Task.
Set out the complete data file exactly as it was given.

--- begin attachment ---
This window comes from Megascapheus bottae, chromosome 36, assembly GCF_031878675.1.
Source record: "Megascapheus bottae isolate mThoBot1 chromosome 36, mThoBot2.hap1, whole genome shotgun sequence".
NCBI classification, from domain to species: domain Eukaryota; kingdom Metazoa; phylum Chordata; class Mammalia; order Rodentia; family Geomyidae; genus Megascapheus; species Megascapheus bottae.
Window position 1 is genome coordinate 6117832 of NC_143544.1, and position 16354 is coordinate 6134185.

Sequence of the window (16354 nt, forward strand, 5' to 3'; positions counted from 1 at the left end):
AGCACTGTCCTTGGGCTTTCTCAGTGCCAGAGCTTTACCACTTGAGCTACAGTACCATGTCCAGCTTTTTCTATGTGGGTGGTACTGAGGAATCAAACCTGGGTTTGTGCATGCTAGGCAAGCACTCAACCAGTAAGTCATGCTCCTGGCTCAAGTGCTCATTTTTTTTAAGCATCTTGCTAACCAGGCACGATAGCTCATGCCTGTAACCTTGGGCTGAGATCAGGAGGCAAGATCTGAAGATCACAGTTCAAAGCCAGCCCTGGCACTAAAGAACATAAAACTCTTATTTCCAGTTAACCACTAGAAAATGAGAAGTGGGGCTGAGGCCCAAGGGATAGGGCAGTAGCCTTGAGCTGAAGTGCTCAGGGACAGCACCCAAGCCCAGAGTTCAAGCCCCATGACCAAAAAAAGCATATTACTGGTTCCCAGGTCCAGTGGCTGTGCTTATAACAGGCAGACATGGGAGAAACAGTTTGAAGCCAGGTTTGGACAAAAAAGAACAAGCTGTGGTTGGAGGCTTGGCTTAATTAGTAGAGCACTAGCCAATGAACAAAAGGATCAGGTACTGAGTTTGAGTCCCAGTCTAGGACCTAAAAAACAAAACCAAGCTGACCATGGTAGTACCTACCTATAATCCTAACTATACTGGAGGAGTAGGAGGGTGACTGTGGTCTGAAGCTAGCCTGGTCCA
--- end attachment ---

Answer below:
This window comes from Megascapheus bottae, chromosome 36, assembly GCF_031878675.1.
Source record: "Megascapheus bottae isolate mThoBot1 chromosome 36, mThoBot2.hap1, whole genome shotgun sequence".
NCBI classification, from domain to species: domain Eukaryota; kingdom Metazoa; phylum Chordata; class Mammalia; order Rodentia; family Geomyidae; genus Megascapheus; species Megascapheus bottae.
Window position 1 is genome coordinate 6117832 of NC_143544.1, and position 16354 is coordinate 6134185.

Sequence of the window (16354 nt, forward strand, 5' to 3'; positions counted from 1 at the left end):
AGCACTGTCCTTGGGCTTTCTCAGTGCCAGAGCTTTACCACTTGAGCTACAGTACCATGTCCAGCTTTTTCTATGTGGGTGGTACTGAGGAATCAAACCTGGGTTTGTGCATGCTAGGCAAGCACTCAACCAGTAAGTCATGCTCCTGGCTCAAGTGCTCATTTTTTTTAAGCATCTTGCTAACCAGGCACGATAGCTCATGCCTGTAACCTTGGGCTGAGATCAGGAGGCAAGATCTGAAGATCACAGTTCAAAGCCAGCCCTGGCACTAAAGAACATAAAACTCTTATTTCCAGTTAACCACTAGAAAATGAGAAGTGGGGCTGAGGCCCAAGGGATAGGGCAGTAGCCTTGAGCTGAAGTGCTCAGGGACAGCACCCAAGCCCAGAGTTCAAGCCCCATGACCAAAAAAAGCATATTACTGGTTCCCAGGTCCAGTGGCTGTGCTTATAACAGGCAGACATGGGAGAAACAGTTTGAAGCCAGGTTTGGACAAAAAAGAACAAGCTGTGGTTGGAGGCTTGGCTTAATTAGTAGAGCACTAGCCAATGAACAAAAGGATCAGGTACTGAGTTTGAGTCCCAGTCTAGGACCTAAAAAACAAAACCAAGCTGACCATGGTAGTACCTACCTATAATCCTAACTATACTGGAGGAGTAGGAGGGTGACTGTGGTCTGAAGCTAGCCTGGTCCA